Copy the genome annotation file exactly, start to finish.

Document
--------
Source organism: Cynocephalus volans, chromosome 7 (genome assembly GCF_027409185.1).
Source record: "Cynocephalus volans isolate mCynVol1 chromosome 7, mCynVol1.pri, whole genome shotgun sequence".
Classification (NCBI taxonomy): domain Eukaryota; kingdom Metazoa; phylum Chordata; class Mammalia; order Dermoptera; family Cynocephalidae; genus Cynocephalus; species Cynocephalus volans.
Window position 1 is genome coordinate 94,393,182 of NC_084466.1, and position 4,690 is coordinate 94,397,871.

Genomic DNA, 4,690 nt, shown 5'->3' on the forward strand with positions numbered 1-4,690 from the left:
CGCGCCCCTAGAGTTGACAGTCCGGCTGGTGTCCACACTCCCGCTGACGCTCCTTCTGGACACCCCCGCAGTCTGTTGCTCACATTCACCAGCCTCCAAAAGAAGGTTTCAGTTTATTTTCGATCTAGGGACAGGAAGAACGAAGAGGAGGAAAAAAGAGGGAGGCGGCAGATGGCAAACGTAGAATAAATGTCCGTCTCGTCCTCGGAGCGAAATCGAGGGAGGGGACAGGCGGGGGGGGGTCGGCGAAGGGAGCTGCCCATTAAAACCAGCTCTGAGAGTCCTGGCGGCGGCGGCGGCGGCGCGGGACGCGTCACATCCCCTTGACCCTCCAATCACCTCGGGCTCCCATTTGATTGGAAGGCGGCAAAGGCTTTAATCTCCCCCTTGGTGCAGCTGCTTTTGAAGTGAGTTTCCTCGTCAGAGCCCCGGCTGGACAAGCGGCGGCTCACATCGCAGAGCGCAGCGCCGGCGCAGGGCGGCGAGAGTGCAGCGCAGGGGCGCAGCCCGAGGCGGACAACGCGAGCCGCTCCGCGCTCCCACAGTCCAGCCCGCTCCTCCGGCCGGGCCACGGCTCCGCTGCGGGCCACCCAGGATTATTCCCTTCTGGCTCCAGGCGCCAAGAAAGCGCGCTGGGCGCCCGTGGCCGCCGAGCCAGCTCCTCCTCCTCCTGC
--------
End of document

Source organism: Cynocephalus volans, chromosome 7 (genome assembly GCF_027409185.1).
Source record: "Cynocephalus volans isolate mCynVol1 chromosome 7, mCynVol1.pri, whole genome shotgun sequence".
Classification (NCBI taxonomy): domain Eukaryota; kingdom Metazoa; phylum Chordata; class Mammalia; order Dermoptera; family Cynocephalidae; genus Cynocephalus; species Cynocephalus volans.
Window position 1 is genome coordinate 94,393,182 of NC_084466.1, and position 4,690 is coordinate 94,397,871.

Genomic DNA, 4,690 nt, shown 5'->3' on the forward strand with positions numbered 1-4,690 from the left:
CGCGCCCCTAGAGTTGACAGTCCGGCTGGTGTCCACACTCCCGCTGACGCTCCTTCTGGACACCCCCGCAGTCTGTTGCTCACATTCACCAGCCTCCAAAAGAAGGTTTCAGTTTATTTTCGATCTAGGGACAGGAAGAACGAAGAGGAGGAAAAAAGAGGGAGGCGGCAGATGGCAAACGTAGAATAAATGTCCGTCTCGTCCTCGGAGCGAAATCGAGGGAGGGGACAGGCGGGGGGGGGTCGGCGAAGGGAGCTGCCCATTAAAACCAGCTCTGAGAGTCCTGGCGGCGGCGGCGGCGGCGCGGGACGCGTCACATCCCCTTGACCCTCCAATCACCTCGGGCTCCCATTTGATTGGAAGGCGGCAAAGGCTTTAATCTCCCCCTTGGTGCAGCTGCTTTTGAAGTGAGTTTCCTCGTCAGAGCCCCGGCTGGACAAGCGGCGGCTCACATCGCAGAGCGCAGCGCCGGCGCAGGGCGGCGAGAGTGCAGCGCAGGGGCGCAGCCCGAGGCGGACAACGCGAGCCGCTCCGCGCTCCCACAGTCCAGCCCGCTCCTCCGGCCGGGCCACGGCTCCGCTGCGGGCCACCCAGGATTATTCCCTTCTGGCTCCAGGCGCCAAGAAAGCGCGCTGGGCGCCCGTGGCCGCCGAGCCAGCTCCTCCTCCTCCTGC